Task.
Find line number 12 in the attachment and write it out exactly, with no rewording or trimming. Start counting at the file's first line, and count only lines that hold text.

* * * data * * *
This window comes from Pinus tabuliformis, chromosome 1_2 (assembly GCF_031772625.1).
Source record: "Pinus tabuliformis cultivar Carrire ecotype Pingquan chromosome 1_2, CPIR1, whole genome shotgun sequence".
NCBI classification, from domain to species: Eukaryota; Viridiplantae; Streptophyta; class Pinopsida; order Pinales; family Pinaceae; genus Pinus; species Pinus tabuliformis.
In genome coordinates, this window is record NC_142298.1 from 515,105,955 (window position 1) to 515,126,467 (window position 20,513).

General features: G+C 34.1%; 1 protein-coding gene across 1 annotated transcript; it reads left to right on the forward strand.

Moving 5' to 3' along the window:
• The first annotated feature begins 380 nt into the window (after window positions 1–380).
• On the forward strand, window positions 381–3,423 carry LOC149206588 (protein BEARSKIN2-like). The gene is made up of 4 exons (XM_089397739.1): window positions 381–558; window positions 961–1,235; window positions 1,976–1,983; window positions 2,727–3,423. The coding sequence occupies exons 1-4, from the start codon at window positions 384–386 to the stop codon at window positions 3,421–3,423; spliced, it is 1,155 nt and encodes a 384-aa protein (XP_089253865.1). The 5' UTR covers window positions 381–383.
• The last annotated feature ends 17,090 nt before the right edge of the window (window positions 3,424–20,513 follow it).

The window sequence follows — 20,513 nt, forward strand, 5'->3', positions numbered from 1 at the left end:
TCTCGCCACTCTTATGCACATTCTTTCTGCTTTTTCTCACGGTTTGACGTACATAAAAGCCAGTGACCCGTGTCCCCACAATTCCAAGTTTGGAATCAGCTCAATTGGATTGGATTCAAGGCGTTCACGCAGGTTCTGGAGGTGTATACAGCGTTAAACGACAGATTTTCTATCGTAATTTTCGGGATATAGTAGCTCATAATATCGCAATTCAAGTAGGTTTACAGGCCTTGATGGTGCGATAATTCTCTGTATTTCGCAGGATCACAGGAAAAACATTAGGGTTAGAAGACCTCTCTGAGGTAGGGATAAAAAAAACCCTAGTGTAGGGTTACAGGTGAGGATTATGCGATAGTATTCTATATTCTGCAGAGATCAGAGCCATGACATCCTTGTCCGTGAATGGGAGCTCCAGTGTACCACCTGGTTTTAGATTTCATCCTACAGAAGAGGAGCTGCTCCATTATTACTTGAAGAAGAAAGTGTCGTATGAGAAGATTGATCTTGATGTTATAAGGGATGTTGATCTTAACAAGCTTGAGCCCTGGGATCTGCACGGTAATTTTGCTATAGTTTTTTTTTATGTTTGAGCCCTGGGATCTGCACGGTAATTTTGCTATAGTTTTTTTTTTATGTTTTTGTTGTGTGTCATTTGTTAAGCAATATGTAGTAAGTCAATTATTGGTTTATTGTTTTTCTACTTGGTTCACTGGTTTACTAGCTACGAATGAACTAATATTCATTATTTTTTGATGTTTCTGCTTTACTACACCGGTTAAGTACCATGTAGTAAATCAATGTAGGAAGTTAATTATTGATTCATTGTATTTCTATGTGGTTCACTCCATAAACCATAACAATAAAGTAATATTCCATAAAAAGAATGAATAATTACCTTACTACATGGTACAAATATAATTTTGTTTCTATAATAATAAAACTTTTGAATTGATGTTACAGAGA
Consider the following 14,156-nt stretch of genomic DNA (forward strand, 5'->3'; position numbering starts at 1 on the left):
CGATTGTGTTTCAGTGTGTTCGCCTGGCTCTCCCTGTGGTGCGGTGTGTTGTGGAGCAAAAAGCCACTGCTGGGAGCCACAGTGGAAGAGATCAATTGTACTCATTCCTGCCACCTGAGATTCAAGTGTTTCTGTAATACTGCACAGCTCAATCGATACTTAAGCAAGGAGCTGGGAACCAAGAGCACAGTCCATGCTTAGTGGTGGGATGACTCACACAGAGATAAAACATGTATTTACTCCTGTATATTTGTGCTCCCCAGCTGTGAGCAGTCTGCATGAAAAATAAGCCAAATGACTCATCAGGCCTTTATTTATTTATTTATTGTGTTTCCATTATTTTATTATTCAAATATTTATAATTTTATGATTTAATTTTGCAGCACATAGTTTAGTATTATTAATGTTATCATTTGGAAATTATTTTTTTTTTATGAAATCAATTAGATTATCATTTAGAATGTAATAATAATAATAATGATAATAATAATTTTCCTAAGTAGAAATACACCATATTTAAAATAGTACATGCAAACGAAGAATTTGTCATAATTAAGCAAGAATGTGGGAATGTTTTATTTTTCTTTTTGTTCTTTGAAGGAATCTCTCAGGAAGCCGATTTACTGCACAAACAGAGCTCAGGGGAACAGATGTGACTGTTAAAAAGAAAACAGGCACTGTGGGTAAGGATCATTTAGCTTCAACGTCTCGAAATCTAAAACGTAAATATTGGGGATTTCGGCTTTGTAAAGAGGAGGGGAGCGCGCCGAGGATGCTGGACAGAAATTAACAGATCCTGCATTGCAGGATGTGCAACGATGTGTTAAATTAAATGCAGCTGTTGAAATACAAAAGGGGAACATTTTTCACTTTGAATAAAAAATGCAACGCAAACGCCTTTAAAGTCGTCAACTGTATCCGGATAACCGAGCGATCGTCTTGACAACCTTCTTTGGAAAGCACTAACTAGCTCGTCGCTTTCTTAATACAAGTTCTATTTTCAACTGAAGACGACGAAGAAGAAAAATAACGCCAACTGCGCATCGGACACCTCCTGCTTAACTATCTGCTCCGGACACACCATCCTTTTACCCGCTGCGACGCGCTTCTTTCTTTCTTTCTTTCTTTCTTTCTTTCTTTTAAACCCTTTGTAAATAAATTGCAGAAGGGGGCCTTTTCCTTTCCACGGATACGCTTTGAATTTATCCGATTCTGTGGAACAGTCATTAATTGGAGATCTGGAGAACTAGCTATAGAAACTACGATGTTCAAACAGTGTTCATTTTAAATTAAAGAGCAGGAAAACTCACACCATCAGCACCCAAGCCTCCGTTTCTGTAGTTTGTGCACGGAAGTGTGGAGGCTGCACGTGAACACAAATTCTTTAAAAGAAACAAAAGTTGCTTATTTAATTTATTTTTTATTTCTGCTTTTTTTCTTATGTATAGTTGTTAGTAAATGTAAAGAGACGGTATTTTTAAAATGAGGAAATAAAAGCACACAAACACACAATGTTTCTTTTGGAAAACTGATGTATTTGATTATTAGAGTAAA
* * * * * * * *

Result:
Consider the following 14,156-nt stretch of genomic DNA (forward strand, 5'->3'; position numbering starts at 1 on the left):